Photo: Courtesy of the writer
I have to confess, and I dare say that it will probably be bad for me: I do not have it loved to be pregnant.
And I hate to say it. I've been dreaming since childhood I'm a mother and every time I started to swear after my husband and my pregnancy, I would cry. That's why I feel guilty because I've felt, thought, written or said these words.  Let me explain: My first three and a half months of pregnancy were absolutely miserable. Usually I started throwing up in the morning, a few days up to five times, and my throat burned. I had a bucket next to my bed and sofa just in case I could not get into the bathroom. (At least Amy Schumer can get in touch with that?)
The smells bothered me. The food I once loved ̵
In the months four and five I found a brief relief. The nausea and vomiting finally stopped, but another surprise was imminent: it was spring and allergy season. I live in the Italian countryside, surrounded by trees, plants and flowers. Sounds good, right?
Not so much. I have always suffered from seasonal allergies, but my pregnancy forbade me to take my prescription allergy meds. As a result, I woke up in the middle of the night with my nose so that I could barely breathe. I blew my nose, lay down and tried to fall asleep again, just so that my nose ran like a tap in two minutes. My eyes itched and burned. I would take up to three showers a day to remove the pollen from me. I stayed a few days just to stay outside.
Once I reached the mark for six months, the extra weight in my stomach really hurt my back. Sitting was uncomfortable, but then it was. Even walking the stairs in my house was a serious job now – a special shame since I got up in the middle of the night to pee five (or more!) Times and completely disrupt my sleep. (These are pregnancy tips that may help.)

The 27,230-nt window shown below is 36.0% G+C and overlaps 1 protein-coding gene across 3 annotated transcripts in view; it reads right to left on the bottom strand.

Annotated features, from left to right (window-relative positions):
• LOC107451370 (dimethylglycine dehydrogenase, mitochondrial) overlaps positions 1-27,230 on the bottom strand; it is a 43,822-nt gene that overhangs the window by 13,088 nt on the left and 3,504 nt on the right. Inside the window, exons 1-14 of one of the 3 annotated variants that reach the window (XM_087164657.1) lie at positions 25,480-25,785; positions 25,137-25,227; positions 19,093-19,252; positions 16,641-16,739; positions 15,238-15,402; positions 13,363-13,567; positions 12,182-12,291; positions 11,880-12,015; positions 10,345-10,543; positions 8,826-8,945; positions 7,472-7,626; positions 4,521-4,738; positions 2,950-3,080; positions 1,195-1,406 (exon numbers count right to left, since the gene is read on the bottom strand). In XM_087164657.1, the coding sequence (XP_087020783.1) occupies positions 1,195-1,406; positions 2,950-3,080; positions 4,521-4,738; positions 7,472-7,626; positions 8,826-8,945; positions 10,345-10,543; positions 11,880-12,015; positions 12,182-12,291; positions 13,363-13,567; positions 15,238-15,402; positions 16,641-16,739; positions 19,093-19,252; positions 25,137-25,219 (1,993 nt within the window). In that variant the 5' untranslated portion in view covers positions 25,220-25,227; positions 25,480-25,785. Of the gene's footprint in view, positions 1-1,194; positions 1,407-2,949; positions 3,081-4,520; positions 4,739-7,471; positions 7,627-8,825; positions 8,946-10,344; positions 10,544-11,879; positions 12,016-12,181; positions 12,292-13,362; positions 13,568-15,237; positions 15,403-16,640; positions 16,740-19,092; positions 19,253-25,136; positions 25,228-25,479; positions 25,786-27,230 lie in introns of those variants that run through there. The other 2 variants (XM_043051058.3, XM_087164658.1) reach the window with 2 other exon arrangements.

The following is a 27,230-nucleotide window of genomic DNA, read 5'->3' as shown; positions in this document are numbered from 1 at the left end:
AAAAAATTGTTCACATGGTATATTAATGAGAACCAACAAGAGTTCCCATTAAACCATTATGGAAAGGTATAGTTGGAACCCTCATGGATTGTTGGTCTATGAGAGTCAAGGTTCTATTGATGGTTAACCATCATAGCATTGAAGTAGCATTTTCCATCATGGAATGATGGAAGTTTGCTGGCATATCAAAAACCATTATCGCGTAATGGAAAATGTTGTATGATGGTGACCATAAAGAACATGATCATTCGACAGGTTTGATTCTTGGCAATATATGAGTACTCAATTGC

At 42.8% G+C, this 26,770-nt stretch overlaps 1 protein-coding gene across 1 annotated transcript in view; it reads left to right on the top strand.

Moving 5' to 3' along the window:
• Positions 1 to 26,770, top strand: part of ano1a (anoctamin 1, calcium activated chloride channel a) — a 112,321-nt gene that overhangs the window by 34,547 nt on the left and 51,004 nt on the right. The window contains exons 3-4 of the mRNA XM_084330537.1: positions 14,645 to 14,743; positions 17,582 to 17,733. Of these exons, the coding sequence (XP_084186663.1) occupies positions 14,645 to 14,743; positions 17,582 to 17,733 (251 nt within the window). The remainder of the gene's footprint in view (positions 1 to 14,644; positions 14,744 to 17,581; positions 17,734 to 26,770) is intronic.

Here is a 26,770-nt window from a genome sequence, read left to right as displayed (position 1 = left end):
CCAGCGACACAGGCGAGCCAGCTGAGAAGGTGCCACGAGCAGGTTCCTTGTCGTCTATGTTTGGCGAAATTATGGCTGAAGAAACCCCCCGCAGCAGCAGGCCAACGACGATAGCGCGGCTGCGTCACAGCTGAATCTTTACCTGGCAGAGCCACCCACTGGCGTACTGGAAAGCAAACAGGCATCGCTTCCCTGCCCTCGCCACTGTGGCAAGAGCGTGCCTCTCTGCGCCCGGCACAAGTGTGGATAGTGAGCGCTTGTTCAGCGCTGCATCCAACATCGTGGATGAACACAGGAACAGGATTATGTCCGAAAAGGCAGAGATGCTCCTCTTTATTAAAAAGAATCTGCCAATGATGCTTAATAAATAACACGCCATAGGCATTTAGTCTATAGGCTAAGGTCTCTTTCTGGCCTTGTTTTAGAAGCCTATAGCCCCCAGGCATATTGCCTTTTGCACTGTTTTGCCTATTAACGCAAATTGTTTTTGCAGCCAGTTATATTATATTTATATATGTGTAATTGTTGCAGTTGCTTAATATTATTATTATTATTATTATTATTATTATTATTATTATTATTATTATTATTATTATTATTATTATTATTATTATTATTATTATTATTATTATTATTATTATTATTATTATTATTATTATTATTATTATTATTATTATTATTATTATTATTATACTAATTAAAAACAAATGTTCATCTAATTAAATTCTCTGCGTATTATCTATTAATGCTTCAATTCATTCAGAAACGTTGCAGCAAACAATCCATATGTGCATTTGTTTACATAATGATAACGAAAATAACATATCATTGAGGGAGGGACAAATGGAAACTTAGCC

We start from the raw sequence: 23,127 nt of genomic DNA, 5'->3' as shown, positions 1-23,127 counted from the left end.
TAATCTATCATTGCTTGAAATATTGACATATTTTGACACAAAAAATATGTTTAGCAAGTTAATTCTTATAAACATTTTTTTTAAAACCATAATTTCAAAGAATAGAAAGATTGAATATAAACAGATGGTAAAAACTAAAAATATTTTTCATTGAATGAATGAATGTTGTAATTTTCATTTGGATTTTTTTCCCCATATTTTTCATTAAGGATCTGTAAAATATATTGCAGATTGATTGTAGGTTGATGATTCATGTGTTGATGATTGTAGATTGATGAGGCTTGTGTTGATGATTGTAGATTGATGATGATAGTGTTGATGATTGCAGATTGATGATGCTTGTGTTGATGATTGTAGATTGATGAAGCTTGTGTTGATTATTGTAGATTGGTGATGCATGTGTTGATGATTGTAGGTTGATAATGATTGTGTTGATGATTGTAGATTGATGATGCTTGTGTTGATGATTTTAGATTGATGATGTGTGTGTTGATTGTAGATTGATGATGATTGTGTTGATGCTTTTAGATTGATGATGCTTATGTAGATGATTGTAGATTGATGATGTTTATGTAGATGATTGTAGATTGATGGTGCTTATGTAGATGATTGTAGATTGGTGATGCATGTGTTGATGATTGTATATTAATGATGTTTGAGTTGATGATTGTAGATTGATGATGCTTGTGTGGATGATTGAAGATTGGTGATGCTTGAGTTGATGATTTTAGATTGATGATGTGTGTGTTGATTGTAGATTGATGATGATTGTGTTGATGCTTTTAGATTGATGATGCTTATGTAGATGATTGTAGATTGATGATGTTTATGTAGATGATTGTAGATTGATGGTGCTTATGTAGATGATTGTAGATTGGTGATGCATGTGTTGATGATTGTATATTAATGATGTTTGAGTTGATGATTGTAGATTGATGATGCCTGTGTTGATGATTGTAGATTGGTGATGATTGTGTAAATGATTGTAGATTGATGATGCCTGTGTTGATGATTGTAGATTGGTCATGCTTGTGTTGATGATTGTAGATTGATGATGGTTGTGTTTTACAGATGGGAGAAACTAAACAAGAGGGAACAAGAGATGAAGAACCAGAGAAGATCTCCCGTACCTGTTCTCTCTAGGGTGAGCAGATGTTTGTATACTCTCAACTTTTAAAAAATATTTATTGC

Forget about the classic gastrointestinal problems of gasoline, constipation, and heartburn: I spent so much time in the bathroom that my husband started using it. My office.
Then came the summer, and summer meant heat. And I have a terrible relationship with heat. I almost fainted several times from intense heat, mainly because of my low blood pressure. Unfortunately, it was much worse during pregnancy. I would be out with my big, pregnant belly, and suddenly I would feel extremely reckless and sit down and quickly get some protein or sugar in me.
Before you have the wrong idea, let me clarify something: Sometimes I really loved to be pregnant. I loved going to the doctor every month to see our daughter grow. I loved feeling her move inside me and put my hand on my stomach to feel all her kicks and kicks. I loved it when my husband kissed me with my belly. I loved it when my friends (and even strangers!) Touched my belly. Blame on my mood, the hormones fluctuate for the roller coaster of feelings. (There are even more fun ways pregnancy can change your body.)
However, the pregnancy turned out to be a lot harder for me than I expected. So many of my friends had survived the pregnancy without any trouble, and of course I assumed that my experience would be the same.
Of course I know that everyone's pregnancy is different, but I feel different. In reality, pregnancy is rarely as you see it so often in movies and magazines. I did not glow constantly while wearing flirtatious dresses with a perfectly painted face – I wore the same maternity dress (because it was the only comfortable I had), my hair in a knot (to hide the fact that I was not me washed it and my face was framed by huge sunglasses (to cover up the fact that I had stopped wearing makeup).
Although I wish I was more pregnant than myself, I am no less grateful How happy I am I know some women who would do anything to have a baby, and I realize how happy I am that my pregnancy, although brutal, had no more serious complications.
In the end I regret It's all worth it When I gave birth to my daughter in September and she showed me to her for the first time, with wide-open eyes and black hair, my memories of how hard my pregnancy was faded away. And at that moment I knew: I was ready to pursue my plan, to give her a sibling.